The beginning of the gospel of Jesus Christ, the Son of God.
As it is written in Isaiah the prophet,
“Behold, I send my messenger before your face,
who will prepare your way,
the voice of one crying in the wilderness:
Prepare the way of the Lord,
make his paths straight,’”
John appeared, baptizing in the wilderness and proclaiming a baptism of repentance for the forgiveness of sins. And all the country of Judea and all Jerusalem were going out to him and were being baptized by him in the river Jordan, confessing their sins.
Comment: Mark doesn’t waste time but gets from line one down to the guts of what he wants to say. And here we have three related but separate events in 5 verses. The Christmas story isn’t mentioned but…
- Sentence one includes ‘gospel’, that is ‘good news of victory’; ‘Jesus Christ’ the ‘Saving Messiah’ promised by God throughout the Old Testament from the very beginning; The concept of God having a Son. Much could be said but remember the Gentile gods had many offspring in their mythology – Jesus wasn’t like that. The Jews would not countenance the, to them, blasphemous thought of God having a human son. One of the major aims of this record is to show that this crucified man was actually the second person of the Triune God of the Hebrews become the promised Messianic God-Man.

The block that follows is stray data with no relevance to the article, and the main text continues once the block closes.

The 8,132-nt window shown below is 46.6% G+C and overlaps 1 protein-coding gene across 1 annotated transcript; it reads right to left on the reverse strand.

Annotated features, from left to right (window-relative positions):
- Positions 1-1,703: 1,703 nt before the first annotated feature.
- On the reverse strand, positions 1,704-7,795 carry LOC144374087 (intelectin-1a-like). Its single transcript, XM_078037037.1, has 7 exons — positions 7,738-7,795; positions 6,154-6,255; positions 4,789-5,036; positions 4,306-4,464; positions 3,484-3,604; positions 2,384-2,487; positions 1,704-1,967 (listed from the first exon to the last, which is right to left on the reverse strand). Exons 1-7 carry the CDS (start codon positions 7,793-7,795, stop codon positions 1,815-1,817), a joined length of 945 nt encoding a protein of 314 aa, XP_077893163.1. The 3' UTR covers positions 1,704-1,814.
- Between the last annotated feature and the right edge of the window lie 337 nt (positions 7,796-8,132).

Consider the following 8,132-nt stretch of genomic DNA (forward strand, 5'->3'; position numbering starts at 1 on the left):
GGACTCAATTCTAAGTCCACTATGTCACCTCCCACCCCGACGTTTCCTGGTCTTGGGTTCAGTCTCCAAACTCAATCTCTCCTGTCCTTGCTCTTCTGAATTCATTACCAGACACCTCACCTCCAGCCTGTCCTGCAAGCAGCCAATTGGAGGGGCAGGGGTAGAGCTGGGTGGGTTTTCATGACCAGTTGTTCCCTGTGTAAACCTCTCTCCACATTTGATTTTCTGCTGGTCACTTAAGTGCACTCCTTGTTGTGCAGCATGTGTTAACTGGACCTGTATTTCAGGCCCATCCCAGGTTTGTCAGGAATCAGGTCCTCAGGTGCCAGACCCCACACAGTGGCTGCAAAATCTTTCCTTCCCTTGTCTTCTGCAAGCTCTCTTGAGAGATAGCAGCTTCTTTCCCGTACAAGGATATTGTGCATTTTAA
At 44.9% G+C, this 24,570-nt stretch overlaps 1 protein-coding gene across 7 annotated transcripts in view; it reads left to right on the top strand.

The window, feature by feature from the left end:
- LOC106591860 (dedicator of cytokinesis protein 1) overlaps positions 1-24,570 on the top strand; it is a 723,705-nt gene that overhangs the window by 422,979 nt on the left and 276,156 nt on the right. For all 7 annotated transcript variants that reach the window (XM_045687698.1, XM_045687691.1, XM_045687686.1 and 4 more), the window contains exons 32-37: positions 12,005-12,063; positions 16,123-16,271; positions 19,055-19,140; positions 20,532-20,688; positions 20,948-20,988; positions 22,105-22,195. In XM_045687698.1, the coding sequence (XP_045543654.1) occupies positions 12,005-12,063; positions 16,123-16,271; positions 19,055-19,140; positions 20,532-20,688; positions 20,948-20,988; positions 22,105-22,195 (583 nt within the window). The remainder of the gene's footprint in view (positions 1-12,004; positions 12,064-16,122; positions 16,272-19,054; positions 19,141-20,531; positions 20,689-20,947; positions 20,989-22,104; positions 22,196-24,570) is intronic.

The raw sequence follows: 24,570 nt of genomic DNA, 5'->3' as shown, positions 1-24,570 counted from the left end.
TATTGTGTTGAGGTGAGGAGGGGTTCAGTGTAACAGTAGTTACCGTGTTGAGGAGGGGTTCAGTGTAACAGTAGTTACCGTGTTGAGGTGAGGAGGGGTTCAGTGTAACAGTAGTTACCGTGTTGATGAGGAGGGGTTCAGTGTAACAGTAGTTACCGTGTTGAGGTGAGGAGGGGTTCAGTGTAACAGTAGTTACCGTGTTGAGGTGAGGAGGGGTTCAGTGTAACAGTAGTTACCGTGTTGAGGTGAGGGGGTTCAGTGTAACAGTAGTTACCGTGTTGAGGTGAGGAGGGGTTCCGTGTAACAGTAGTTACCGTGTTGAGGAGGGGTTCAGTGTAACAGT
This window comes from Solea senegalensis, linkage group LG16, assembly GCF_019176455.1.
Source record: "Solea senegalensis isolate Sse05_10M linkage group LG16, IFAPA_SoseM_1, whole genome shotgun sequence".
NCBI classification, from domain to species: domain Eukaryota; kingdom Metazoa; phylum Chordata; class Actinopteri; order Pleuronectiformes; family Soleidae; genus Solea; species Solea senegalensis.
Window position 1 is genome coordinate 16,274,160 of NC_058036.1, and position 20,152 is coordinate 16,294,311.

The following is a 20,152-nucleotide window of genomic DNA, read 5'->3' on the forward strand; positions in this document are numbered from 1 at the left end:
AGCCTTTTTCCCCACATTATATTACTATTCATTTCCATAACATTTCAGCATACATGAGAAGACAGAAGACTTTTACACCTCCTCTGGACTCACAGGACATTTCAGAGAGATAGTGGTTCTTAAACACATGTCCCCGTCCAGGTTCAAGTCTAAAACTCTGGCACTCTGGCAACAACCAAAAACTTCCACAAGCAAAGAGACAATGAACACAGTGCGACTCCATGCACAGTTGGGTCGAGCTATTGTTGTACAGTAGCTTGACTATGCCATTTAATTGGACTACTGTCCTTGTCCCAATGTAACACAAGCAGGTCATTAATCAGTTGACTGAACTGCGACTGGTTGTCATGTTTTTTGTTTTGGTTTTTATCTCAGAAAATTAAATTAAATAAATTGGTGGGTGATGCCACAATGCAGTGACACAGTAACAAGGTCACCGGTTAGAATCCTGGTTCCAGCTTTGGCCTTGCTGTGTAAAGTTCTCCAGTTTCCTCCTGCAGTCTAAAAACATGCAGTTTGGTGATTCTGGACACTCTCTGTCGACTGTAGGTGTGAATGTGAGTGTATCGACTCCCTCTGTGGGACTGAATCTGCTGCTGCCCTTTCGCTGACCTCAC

- He quotes Isaiah and Malachi to present John (Elizabeth and Zechariah’s son), as the promised forerunner of the Messiah.
- He then talks of John’s very successful ministry causing many to repent, confess and be baptized.
Prayer: Make me wiling to learn what You want to teach me, Father God.
2 thoughts on “Mark 1: 1-5…..The Son of God”
I particularly like this prayer, Barry; thank You!
Thank you Barry for your comments on this passage. I hadn’t realized that to the Jews, the thought of God having a human Son was blasphemous. Thank you for mentioning that. There are always so many things in a culture which we often don’t know about, but these cultural things can often be a big problem to one believing in God’s Son, or just the opposite. When Darryl was in London in 1981, (I wasn’t with him), I remember him telling me that he went to a small theatre somewhere, (I can’t remember where), but a man (whose name escapes me), had memorised the Gospel of Mark, and he “performed” it as a monologue with appropriate scenery. I did see a video of it a few years ago, and it was very impressive, particularly to be able to have memorised the whole of Mark’s Gospel. God bless you.